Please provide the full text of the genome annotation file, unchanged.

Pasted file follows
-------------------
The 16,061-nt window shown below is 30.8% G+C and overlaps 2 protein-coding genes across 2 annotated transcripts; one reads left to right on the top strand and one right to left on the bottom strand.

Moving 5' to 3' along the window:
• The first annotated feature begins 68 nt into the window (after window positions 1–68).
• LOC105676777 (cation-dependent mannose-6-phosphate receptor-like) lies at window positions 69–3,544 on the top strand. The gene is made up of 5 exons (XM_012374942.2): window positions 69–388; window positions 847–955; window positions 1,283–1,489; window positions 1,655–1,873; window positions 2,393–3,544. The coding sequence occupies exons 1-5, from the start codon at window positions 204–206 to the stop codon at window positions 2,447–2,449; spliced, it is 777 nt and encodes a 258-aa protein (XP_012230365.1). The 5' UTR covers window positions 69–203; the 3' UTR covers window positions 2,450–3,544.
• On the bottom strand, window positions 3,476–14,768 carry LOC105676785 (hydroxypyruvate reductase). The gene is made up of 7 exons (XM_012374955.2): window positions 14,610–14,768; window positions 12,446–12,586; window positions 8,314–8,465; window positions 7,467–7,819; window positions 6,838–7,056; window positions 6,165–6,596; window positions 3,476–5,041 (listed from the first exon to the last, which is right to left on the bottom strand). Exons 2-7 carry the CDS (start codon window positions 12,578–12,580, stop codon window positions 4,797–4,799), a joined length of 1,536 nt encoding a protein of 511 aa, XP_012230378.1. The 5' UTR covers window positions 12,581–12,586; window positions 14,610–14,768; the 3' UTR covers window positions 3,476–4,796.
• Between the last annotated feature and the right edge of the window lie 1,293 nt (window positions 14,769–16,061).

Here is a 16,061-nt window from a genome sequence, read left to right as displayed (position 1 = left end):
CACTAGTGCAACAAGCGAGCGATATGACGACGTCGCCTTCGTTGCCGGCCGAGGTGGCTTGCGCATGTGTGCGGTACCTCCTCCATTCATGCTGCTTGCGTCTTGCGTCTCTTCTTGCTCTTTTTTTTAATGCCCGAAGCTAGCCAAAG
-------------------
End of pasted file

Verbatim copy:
The 16,061-nt window shown below is 30.8% G+C and overlaps 2 protein-coding genes across 2 annotated transcripts; one reads left to right on the top strand and one right to left on the bottom strand.

Moving 5' to 3' along the window:
• The first annotated feature begins 68 nt into the window (after window positions 1–68).
• LOC105676777 (cation-dependent mannose-6-phosphate receptor-like) lies at window positions 69–3,544 on the top strand. The gene is made up of 5 exons (XM_012374942.2): window positions 69–388; window positions 847–955; window positions 1,283–1,489; window positions 1,655–1,873; window positions 2,393–3,544. The coding sequence occupies exons 1-5, from the start codon at window positions 204–206 to the stop codon at window positions 2,447–2,449; spliced, it is 777 nt and encodes a 258-aa protein (XP_012230365.1). The 5' UTR covers window positions 69–203; the 3' UTR covers window positions 2,450–3,544.
• On the bottom strand, window positions 3,476–14,768 carry LOC105676785 (hydroxypyruvate reductase). The gene is made up of 7 exons (XM_012374955.2): window positions 14,610–14,768; window positions 12,446–12,586; window positions 8,314–8,465; window positions 7,467–7,819; window positions 6,838–7,056; window positions 6,165–6,596; window positions 3,476–5,041 (listed from the first exon to the last, which is right to left on the bottom strand). Exons 2-7 carry the CDS (start codon window positions 12,578–12,580, stop codon window positions 4,797–4,799), a joined length of 1,536 nt encoding a protein of 511 aa, XP_012230378.1. The 5' UTR covers window positions 12,581–12,586; window positions 14,610–14,768; the 3' UTR covers window positions 3,476–4,796.
• Between the last annotated feature and the right edge of the window lie 1,293 nt (window positions 14,769–16,061).

Here is a 16,061-nt window from a genome sequence, read left to right as displayed (position 1 = left end):
CACTAGTGCAACAAGCGAGCGATATGACGACGTCGCCTTCGTTGCCGGCCGAGGTGGCTTGCGCATGTGTGCGGTACCTCCTCCATTCATGCTGCTTGCGTCTTGCGTCTCTTCTTGCTCTTTTTTTTAATGCCCGAAGCTAGCCAAAG